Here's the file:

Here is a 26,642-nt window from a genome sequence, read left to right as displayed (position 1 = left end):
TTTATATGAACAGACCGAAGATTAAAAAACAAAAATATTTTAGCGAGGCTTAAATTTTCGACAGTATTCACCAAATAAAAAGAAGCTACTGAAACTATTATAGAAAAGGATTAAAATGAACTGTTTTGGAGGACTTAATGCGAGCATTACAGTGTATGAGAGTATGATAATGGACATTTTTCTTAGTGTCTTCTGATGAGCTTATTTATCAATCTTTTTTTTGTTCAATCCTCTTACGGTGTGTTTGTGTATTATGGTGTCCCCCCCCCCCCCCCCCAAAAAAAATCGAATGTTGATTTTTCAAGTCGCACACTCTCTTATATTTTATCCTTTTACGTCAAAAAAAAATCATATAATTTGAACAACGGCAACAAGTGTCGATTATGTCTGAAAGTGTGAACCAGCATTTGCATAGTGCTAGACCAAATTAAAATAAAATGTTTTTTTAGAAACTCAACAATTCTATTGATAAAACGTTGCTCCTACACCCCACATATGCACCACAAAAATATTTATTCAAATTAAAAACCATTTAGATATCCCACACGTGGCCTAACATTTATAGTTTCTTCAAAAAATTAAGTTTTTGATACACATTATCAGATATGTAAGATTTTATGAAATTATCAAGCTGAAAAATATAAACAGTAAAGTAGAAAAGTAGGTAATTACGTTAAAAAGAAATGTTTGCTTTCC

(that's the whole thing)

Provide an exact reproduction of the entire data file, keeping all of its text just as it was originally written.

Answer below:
Here is a 26,642-nt window from a genome sequence, read left to right as displayed (position 1 = left end):
TTTATATGAACAGACCGAAGATTAAAAAACAAAAATATTTTAGCGAGGCTTAAATTTTCGACAGTATTCACCAAATAAAAAGAAGCTACTGAAACTATTATAGAAAAGGATTAAAATGAACTGTTTTGGAGGACTTAATGCGAGCATTACAGTGTATGAGAGTATGATAATGGACATTTTTCTTAGTGTCTTCTGATGAGCTTATTTATCAATCTTTTTTTTGTTCAATCCTCTTACGGTGTGTTTGTGTATTATGGTGTCCCCCCCCCCCCCCCCCAAAAAAAATCGAATGTTGATTTTTCAAGTCGCACACTCTCTTATATTTTATCCTTTTACGTCAAAAAAAAATCATATAATTTGAACAACGGCAACAAGTGTCGATTATGTCTGAAAGTGTGAACCAGCATTTGCATAGTGCTAGACCAAATTAAAATAAAATGTTTTTTTAGAAACTCAACAATTCTATTGATAAAACGTTGCTCCTACACCCCACATATGCACCACAAAAATATTTATTCAAATTAAAAACCATTTAGATATCCCACACGTGGCCTAACATTTATAGTTTCTTCAAAAAATTAAGTTTTTGATACACATTATCAGATATGTAAGATTTTATGAAATTATCAAGCTGAAAAATATAAACAGTAAAGTAGAAAAGTAGGTAATTACGTTAAAAAGAAATGTTTGCTTTCC